Bryant University Integrates Business and Arts and Sciences

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Spring was just about on its way to the Bryant University campus in Smithfield, RI on April 4th.

On April 4th, I traveled to Bryant University in Smithfield, Rhode Island to present to faculty in the Modern Languages Department.

This was a unique situation for me because Bryant is a campus that focuses on business, but values the global perspective provided by the arts & sciences generally and languages specifically. To quote from the university website, “Bryant’s academic programs are distinguished by an integration of business and the arts and sciences with a global perspective.”

Instead of tip-toeing around the language of business, capitalism and income generation, this was a chance to embrace it!  The department head, Tony Houston, asked me to speak to faculty about mentoring students who study both international business and languages.

We covered topics such as:IMG_7523

  • The fundamentals of packaging both business and language skills for the job market.
  • What’s the value added of business + language?
  • What’s the ROI on a language degree?
  • Use b-school devices like the elevator pitch and STAR to practice for job interviews.  

Working with faculty is always a pleasure–largely because I know the number of students that will be reached is exponentially more than when I work with relatively small groups of humanities students.  

I heard this from one faculty member who was able to deploy the networking activity that we workshopped (What’s the ROI on a language degree?) in her class two days after my visit:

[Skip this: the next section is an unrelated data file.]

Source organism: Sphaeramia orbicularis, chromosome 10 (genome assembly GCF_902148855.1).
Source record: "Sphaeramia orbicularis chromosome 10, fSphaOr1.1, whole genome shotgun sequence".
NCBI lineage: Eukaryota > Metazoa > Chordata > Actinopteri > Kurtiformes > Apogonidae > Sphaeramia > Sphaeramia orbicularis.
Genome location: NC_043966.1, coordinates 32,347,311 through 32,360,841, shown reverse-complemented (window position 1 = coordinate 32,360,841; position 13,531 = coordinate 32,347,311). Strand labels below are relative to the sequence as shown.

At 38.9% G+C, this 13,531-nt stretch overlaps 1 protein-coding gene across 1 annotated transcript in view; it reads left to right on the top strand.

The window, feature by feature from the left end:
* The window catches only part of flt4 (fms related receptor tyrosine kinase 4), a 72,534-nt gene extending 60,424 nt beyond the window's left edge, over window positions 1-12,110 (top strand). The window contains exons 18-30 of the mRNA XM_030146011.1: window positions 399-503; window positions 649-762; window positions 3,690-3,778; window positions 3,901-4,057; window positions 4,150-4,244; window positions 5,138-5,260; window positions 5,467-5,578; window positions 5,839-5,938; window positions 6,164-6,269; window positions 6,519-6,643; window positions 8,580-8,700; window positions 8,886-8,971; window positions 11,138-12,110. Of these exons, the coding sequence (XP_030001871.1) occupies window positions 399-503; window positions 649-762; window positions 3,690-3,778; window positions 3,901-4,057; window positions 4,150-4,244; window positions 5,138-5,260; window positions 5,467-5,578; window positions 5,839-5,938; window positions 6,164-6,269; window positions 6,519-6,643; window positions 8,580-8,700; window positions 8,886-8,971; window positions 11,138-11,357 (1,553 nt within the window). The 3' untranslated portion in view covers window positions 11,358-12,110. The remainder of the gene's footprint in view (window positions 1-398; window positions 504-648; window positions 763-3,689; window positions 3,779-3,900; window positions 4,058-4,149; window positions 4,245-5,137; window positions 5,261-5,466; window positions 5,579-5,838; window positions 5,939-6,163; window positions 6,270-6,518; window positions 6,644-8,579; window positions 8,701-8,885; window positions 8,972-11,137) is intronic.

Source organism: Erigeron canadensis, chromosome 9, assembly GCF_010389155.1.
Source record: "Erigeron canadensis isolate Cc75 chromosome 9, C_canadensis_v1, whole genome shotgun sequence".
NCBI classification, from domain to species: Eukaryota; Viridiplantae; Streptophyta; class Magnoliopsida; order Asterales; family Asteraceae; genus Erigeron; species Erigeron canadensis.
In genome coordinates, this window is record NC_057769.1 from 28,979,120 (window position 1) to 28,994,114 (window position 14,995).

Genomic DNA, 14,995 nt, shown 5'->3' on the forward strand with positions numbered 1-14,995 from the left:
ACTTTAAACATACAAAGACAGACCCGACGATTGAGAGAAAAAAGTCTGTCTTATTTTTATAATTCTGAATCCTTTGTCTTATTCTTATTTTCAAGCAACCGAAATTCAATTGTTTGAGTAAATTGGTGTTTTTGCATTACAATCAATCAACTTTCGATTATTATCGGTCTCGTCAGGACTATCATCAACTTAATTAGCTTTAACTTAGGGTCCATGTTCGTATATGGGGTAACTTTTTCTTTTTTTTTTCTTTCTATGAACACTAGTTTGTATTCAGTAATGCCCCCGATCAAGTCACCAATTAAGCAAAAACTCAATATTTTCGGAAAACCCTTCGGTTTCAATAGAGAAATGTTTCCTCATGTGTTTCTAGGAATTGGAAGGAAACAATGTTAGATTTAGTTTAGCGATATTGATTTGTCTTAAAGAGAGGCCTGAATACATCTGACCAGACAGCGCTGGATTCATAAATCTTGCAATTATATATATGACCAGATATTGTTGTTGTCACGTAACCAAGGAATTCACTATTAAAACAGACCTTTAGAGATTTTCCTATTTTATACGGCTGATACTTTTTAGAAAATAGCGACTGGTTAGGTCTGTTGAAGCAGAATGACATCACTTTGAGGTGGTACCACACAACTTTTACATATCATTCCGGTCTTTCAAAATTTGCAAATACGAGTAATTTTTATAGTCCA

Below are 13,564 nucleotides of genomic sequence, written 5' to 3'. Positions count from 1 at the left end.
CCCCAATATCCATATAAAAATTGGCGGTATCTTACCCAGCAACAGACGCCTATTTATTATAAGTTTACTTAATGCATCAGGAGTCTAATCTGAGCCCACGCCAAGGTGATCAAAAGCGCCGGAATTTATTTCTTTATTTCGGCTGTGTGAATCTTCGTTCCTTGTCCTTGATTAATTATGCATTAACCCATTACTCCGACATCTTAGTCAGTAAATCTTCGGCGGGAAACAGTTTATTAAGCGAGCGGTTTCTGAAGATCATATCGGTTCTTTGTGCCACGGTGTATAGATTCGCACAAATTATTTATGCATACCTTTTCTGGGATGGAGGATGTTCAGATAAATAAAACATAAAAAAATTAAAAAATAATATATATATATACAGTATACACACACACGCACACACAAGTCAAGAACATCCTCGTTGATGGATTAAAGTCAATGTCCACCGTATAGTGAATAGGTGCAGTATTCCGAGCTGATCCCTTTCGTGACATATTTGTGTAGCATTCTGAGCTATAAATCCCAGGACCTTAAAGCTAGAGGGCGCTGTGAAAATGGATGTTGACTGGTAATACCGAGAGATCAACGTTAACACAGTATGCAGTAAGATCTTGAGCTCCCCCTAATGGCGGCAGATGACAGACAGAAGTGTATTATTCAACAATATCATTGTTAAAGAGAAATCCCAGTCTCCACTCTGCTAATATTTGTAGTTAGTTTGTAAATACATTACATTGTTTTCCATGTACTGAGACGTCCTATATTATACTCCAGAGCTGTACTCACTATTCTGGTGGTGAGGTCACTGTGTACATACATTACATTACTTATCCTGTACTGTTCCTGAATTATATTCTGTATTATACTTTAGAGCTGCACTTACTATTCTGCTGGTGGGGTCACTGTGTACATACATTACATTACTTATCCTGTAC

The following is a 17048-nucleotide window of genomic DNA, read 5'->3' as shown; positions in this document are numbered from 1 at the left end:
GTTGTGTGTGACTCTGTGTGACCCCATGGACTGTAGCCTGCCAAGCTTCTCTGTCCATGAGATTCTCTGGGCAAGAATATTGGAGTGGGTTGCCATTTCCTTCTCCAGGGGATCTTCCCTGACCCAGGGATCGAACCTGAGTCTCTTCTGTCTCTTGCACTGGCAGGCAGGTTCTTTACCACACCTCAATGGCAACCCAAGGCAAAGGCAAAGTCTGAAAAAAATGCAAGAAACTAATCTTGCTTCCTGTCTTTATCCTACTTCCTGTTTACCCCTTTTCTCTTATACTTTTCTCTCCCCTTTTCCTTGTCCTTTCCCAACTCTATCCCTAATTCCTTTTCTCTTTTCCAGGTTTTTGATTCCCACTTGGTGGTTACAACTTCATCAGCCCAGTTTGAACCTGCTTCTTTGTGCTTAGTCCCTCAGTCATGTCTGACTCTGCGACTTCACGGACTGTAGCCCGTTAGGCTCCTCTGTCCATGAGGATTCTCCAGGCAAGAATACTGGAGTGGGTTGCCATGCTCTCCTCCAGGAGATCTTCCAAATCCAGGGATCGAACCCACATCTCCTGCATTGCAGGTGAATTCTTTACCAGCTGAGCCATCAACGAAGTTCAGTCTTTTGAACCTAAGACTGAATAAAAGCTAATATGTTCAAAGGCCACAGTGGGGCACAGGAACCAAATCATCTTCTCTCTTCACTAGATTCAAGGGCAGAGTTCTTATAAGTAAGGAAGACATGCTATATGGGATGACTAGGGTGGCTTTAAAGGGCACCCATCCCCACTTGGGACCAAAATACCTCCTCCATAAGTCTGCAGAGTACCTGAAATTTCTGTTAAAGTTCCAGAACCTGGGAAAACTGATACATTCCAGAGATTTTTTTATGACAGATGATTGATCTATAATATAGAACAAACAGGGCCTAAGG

I had my Reading and Writing students practice their greetings at the beginning of class yesterday, and they loved it! It was a timely activity for many of them, who will be interviewing for international internships in the next few weeks.  

The topics we cover in faculty workshops are flexible–I always offer a lot of suggestions so faculty can pick and choose based on their own comfort level. Not comfortable integrating professional networking into the pair & group work your student do? Then try making every in-class presentation practice for the job interview.  If that’s not your cup of tea either, use letter of recommendation requests as an opportunity to give students practice with cover letter writing.  

The beauty of weaving professional development into already-exisiting curricula is that it can be layered on to class almost spontaneously (as the above example with Reading and Writing students shows), it only takes a small bit of class time to do, and it has high impact value for students who want explicit connections between their humanities courses and their own career goals.  

In a higher ed environment that finds liberal arts programs increasingly under fire for low enrollments, lack of job placement / relevance to careers, and failure to generate income for departmental self-sufficiency, weaving in professional development training is a low stakes way to have high impact.

In my newsletter column, “Weaving Career Prep into the Humanities Curriculum,” I choose one strategy for integrating workplace skills into your courses and walk you through how to deploy it in class.  To subscribe to my faculty newsletter that comes out every other month (look for the next one at the beginning of May), click on the “Sign Up Now” button to the right under “Subscribe to Monthly Newsletters” or click here for the link.


2009 Head ShotDarcy Lear is a career coach specializing in academic writing, job search documents, professional school applications, and interview preparation. To schedule a campus workshop or for help navigating your career transition, contact Darcy: darcylear@gmail.com
 
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This entry was posted in Career Advice, Careers for Humanities Majors, darcy lear, Job Interview Questions and Answers in Spanish. Bookmark the permalink.

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